The other is to better the filtering effect using the nonlinear approximation of the neural network. For example, Reference [12] adopts extended Kalman filter assisted artificial neural network to enhance the self-sensing capability of shape-memory alloy actuator. Specifically, the artificial neural network was employed to bridge the gap between the estimation by the extended Kalman filter and the actual stretch of the spring. Reference [13] investigates the data fusion of asynchronous, multi-rate and multi-sensor linear systems, and estimates the state vector using the neural network integrating multiple Kalman filters; The research results show that the integrated method outperformed the other ways of data fusion.

In our previous research [14], the singular value decomposition-aided cubature Kalman filter with neural network (NNSVDCKF) is compared with the singular value decomposition-aided cubature Kalman filter (SVDCKF) and standard Kalman filter (KF) in terms of the estimation of the image Jacobian matrix in an uncalibrated binocular stereo visual servo system for a 6DOF PUMA-560 robot. In this paper, the binocular stereo visual model and the NNSVDCKF are introduced in details, the image Jacobian matrix is estimated by the SVDCKF coupled with a backpropagation neural network (BPNN) noise compensator, and the proposed Jacobian matrix estimation algorithm is verified on the experimental platform for a Motoman UP6 robot.

2. Configuration of Binocular Stereo Visual Model

**2.1 Jacobian matrix**

**Figure 1****.** The binocular stereo visual model

As shown in Figure 1, the binocular stereo visual model is an eye-in-hand servo system. It is assumed that the two cameras have the same parameters, and their focal length *f* equals object distance; the origin *O* of the global coordinate system coincides with the optical center o_{1} of the left camera, which is parallel to the right one o_{2}; the length between the two lens is denoted as *B*. In keeping with human habits, the imaging point is set at the front of the camera center. In addition, the left and right image planes are defined as *x*_{1}-*y*_{1} and *x*_{2}-*y*_{2}, respectively. Since the two lenses are parallel to the installation, neither have a significant *y*-axis displacement. Hence, *y*_{1} can be considered as equal to *y*_{2}, and both are denoted as *y* in this paper. According to the geometric relations in Figure 1, the change relationship between the position of feature points in the left and right image planes, and the position and pose of the end-effector [14]:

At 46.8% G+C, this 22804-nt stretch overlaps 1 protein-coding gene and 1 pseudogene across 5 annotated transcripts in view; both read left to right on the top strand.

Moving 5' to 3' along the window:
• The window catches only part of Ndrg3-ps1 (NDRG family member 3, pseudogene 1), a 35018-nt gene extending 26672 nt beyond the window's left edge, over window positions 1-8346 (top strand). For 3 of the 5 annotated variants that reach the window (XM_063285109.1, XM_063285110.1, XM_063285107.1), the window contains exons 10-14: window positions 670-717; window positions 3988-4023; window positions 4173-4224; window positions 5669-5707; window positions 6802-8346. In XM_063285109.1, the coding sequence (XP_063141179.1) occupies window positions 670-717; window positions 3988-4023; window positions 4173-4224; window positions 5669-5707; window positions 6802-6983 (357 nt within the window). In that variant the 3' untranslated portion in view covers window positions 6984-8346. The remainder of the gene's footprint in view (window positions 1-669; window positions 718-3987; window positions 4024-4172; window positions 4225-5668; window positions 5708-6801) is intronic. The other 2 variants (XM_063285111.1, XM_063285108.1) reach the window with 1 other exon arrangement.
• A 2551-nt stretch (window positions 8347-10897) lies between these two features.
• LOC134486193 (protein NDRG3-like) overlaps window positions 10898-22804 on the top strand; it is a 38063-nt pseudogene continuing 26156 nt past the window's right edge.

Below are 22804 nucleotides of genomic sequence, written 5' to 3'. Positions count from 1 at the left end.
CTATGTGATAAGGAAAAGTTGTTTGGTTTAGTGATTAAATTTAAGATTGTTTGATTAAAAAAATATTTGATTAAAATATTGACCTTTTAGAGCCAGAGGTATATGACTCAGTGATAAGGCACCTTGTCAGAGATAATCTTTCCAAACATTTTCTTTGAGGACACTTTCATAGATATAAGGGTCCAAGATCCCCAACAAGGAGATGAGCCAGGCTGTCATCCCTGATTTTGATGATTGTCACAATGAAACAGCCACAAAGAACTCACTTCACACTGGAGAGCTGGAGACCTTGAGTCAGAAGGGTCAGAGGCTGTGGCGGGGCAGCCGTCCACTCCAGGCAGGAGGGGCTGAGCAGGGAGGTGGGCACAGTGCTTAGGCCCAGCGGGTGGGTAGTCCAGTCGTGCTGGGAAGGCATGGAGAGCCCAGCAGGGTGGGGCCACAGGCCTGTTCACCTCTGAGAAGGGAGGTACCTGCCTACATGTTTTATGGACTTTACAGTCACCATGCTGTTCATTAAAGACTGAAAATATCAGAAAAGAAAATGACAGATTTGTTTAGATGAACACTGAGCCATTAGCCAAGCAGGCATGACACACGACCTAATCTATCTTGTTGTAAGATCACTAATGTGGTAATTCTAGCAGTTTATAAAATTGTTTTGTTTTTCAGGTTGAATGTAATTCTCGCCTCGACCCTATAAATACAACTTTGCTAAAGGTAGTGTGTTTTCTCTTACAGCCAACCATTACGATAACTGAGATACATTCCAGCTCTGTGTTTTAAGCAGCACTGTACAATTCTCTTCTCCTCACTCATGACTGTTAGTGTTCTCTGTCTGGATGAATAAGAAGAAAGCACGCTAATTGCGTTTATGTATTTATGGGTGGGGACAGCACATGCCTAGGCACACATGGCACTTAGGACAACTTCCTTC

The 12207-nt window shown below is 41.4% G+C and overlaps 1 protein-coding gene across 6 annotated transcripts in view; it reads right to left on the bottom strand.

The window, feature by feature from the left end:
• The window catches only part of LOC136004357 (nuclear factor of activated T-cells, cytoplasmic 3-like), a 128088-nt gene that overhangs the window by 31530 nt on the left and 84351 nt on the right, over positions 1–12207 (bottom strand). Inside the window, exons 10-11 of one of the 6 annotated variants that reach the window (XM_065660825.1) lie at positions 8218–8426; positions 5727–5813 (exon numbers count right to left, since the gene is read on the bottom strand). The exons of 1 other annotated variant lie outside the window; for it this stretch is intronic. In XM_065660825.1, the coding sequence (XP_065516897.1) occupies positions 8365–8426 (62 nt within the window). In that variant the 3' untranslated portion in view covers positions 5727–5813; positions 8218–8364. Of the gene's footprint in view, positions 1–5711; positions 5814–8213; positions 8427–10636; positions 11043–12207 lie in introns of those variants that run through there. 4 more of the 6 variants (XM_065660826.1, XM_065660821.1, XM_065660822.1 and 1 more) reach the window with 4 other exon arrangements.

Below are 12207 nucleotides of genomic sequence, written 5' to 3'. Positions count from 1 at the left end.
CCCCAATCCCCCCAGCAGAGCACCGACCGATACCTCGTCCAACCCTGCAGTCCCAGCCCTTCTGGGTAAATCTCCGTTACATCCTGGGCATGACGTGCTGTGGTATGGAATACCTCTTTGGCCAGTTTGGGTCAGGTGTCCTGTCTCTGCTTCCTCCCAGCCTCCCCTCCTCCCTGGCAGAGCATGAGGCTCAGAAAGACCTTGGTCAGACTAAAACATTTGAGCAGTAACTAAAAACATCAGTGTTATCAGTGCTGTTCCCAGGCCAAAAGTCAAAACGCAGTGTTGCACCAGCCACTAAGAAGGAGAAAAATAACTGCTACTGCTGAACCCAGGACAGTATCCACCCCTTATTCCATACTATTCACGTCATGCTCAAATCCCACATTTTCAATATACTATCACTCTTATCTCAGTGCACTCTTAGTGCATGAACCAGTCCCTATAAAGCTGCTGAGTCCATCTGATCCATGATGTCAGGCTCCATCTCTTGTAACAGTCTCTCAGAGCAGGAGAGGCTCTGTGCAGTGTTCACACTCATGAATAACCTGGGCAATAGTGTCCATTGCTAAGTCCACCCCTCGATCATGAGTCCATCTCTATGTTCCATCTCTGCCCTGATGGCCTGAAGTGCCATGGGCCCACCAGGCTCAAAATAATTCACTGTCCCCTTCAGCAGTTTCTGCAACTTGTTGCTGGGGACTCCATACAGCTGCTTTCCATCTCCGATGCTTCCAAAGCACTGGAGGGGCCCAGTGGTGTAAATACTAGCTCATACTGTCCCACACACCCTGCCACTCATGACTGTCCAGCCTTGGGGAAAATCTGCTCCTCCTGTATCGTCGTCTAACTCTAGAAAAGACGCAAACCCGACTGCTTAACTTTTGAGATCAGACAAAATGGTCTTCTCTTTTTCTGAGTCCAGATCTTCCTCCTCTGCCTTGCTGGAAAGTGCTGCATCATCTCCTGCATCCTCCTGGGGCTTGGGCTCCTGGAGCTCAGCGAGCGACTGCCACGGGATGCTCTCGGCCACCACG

$\left[ \begin{matrix} {{{\dot{x}}}_{1}} \\ {\dot{y}} \\ {{{\dot{x}}}_{2}} \\\end{matrix} \right]=\left[ \begin{matrix} \frac{{{x}_{2}}-{{x}_{1}}}{B} & 0 & \frac{{{x}_{1}}({{x}_{1}}-{{x}_{2}})}{fB} & +\frac{{{x}_{1}}y}{f} & -\frac{{{f}^{2}}+{{x}_{1}}^{2}}{f} & +y \\ 0 & \frac{{{x}_{2}}-{{x}_{1}}}{B} & \frac{y({{x}_{1}}-{{x}_{2}})}{fB} & +\frac{{{f}^{2}}+{{y}^{2}}}{f} & -\frac{{{x}_{1}}y}{f} & -{{x}_{1}} \\ \frac{{{x}_{2}}-{{x}_{1}}}{B} & 0 & \frac{{{x}_{2}}({{x}_{1}}-{{x}_{2}})}{fB} & \frac{+y{{x}_{2}}}{f} & -\frac{{{f}^{2}}+{{x}_{1}}{{x}_{2}}}{f} & +y \\\end{matrix} \right]\cdot \left[ \begin{matrix} {{{\dot{S}}}_{X}} \\ {{{\dot{S}}}_{Y}} \\ {{{\dot{S}}}_{Z}} \\ {{{\dot{\theta }}}_{X}} \\ {{{\dot{\theta }}}_{Y}} \\ {{{\dot{\theta }}}_{Z}} \\\end{matrix} \right]$ (1)

where *S _{X}*,

let $p_{\text {single}}=\left[x_{1}, y, x_{2}\right]^{T}$ be the position matrix of the image feature points for a single object in the left and right image planes, and $U=\left[S_{X}, S_{Y}, S_{Z}, \theta_{X}, \theta_{Y}, \theta_{Z}\right]^{T}$ be the position and pose matrix of the end-effector in the global coordinate system. Then, Equation (1) can be extended to accommodate for multiple feature points:

$\dot{p}=\left[\begin{array}{c}{\dot{p}_{\text { single, } 1}} \\ {\dot{p}_{\text { single, } 2}} \\ {\dots} \\ {\dot{p}_{\text { single, } m}}\end{array}\right]= \left[\begin{array}{c}{J_{\text { single ,} 1}\left(p_{\text { single ,} 1}\right)} \\ {J_{\text { single ,} 2}\left(p_{\text { single ,} 2}\right)} \\ {\dots} \\ {J_{\text { single ,} m}\left(p_{\text { single ,} m}\right)}\end{array}\right] \dot{U} =J \dot{U}$ (2)